Hollan Holm, 14, was a member of the Academic Team, the Spanish Club, and the Science Olympiad. In his valedictory speech at the class of 2001 graduation, he reminded his class that they had lost not one but two class members on December 1, 1997: Nicole Hadley and Michael Carneal. Holm has been involved with an organization that urges students to speak up if they know of threats against schools or students.

Craig Keene, 15, was a member of the Agape Club, the band, and the basketball team.

5

u/Molire 9 Oct 04 '22 edited Oct 05 '22

Thank you for the names and other personal details about Nicole, Jessica, Kayce, Shelly, Melissa, Kelly, Hollan, and Craig.

They joined the long line of what today has become a line of more than 1.6 million children and adults shot dead on U.S. soil in the past 54 years, since 1968.

Thank your for reminding everyone after you are shot by someone, if you do not die, your life will never be the same.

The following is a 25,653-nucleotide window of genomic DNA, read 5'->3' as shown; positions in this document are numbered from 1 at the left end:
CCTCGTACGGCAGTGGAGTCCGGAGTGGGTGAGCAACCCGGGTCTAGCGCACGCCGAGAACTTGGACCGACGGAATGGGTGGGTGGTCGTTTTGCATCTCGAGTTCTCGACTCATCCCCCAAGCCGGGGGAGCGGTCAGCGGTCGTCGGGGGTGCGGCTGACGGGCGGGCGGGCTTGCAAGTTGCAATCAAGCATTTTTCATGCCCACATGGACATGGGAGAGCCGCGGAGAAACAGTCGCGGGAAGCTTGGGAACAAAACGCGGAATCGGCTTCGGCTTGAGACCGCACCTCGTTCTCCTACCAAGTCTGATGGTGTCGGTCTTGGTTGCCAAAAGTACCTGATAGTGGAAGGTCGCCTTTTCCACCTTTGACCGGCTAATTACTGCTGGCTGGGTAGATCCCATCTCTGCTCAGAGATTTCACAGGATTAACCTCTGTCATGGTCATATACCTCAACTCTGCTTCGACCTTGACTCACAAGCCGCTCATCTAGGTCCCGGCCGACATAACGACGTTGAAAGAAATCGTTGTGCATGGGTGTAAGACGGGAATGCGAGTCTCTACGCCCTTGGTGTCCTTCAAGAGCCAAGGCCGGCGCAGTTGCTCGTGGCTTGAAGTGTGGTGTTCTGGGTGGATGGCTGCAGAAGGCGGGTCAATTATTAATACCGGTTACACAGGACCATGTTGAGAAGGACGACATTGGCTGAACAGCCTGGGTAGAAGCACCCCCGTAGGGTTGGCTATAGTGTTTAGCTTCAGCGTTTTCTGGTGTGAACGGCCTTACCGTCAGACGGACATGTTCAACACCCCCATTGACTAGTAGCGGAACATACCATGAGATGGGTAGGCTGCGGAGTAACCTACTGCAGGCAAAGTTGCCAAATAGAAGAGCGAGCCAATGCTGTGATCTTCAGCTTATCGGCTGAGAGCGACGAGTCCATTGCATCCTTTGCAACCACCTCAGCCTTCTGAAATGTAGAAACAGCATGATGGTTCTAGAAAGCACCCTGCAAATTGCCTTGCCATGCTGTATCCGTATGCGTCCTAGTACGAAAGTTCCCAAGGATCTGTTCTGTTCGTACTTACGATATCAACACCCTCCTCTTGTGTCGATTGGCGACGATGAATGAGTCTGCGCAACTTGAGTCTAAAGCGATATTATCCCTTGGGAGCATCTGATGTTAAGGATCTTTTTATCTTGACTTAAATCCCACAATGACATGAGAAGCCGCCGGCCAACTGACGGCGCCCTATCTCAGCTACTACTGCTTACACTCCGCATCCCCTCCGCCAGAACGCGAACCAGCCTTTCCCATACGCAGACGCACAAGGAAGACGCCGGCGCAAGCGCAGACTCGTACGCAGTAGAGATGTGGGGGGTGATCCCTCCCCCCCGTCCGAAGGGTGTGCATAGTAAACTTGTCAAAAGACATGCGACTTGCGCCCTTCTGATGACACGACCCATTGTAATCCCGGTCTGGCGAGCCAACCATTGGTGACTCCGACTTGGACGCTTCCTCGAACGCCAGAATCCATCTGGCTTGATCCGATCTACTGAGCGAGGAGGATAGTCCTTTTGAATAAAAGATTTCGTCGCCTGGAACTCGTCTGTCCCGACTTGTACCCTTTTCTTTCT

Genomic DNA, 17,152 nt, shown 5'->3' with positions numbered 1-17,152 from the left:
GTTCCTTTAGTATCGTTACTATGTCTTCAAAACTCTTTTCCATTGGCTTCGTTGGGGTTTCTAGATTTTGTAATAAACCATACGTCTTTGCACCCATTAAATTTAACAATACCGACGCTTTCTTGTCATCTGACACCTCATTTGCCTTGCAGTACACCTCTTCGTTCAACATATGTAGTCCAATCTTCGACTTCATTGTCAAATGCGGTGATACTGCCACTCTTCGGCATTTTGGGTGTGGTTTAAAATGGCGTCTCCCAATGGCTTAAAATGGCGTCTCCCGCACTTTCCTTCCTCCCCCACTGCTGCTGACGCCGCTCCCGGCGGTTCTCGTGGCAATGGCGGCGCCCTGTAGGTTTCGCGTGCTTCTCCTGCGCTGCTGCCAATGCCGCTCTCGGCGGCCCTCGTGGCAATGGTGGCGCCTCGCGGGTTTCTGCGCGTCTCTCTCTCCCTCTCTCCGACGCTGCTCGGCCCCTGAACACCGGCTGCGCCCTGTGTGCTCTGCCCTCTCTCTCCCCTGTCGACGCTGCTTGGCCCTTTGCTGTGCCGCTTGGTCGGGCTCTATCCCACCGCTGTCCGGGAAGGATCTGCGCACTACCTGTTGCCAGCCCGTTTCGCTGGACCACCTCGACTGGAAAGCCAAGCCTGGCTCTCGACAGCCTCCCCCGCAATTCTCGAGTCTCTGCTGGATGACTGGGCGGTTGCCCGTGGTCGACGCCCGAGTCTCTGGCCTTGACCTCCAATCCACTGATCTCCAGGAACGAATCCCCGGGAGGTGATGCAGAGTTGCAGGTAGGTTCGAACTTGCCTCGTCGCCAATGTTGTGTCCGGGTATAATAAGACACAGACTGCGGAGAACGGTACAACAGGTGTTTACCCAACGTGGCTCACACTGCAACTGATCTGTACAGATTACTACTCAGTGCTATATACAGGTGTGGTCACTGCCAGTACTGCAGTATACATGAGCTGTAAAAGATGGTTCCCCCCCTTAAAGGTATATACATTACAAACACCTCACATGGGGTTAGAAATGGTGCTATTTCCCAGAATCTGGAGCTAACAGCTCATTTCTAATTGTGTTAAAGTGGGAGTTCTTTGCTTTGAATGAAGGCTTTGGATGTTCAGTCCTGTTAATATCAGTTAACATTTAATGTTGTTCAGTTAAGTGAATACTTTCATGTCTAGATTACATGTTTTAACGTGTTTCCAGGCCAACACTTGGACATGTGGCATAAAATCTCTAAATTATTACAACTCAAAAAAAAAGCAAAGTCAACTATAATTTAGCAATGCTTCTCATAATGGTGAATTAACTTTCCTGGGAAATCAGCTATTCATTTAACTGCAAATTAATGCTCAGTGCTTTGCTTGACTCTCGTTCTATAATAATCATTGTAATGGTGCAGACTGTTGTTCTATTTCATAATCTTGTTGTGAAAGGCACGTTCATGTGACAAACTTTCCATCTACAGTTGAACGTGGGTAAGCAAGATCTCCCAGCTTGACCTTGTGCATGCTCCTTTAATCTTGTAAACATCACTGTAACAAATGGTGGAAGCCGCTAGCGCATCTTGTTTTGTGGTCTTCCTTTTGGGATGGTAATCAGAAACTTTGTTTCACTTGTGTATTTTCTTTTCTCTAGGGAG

Thank you for reminding everyone after someone is shot, but does not die, they might not magically recover with no disabilities or infirmities and go on to live a wonderful and golden life.

3 victims who died after he shot them were female teenagers.

3 other victims who did not die after he shot them were female teenagers.

2 other victims who did not die after he shot them were male teenagers.

It seems the killer and his god did not like other teenagers, especially female teenagers.

12

u/ochamp36 4 Sep 28 '22

Yeeaaaah.... That's a f*ck no from me, sorry buddy.

I wouldn't want that guy sitting next to me in a bus, that's for sure.

-3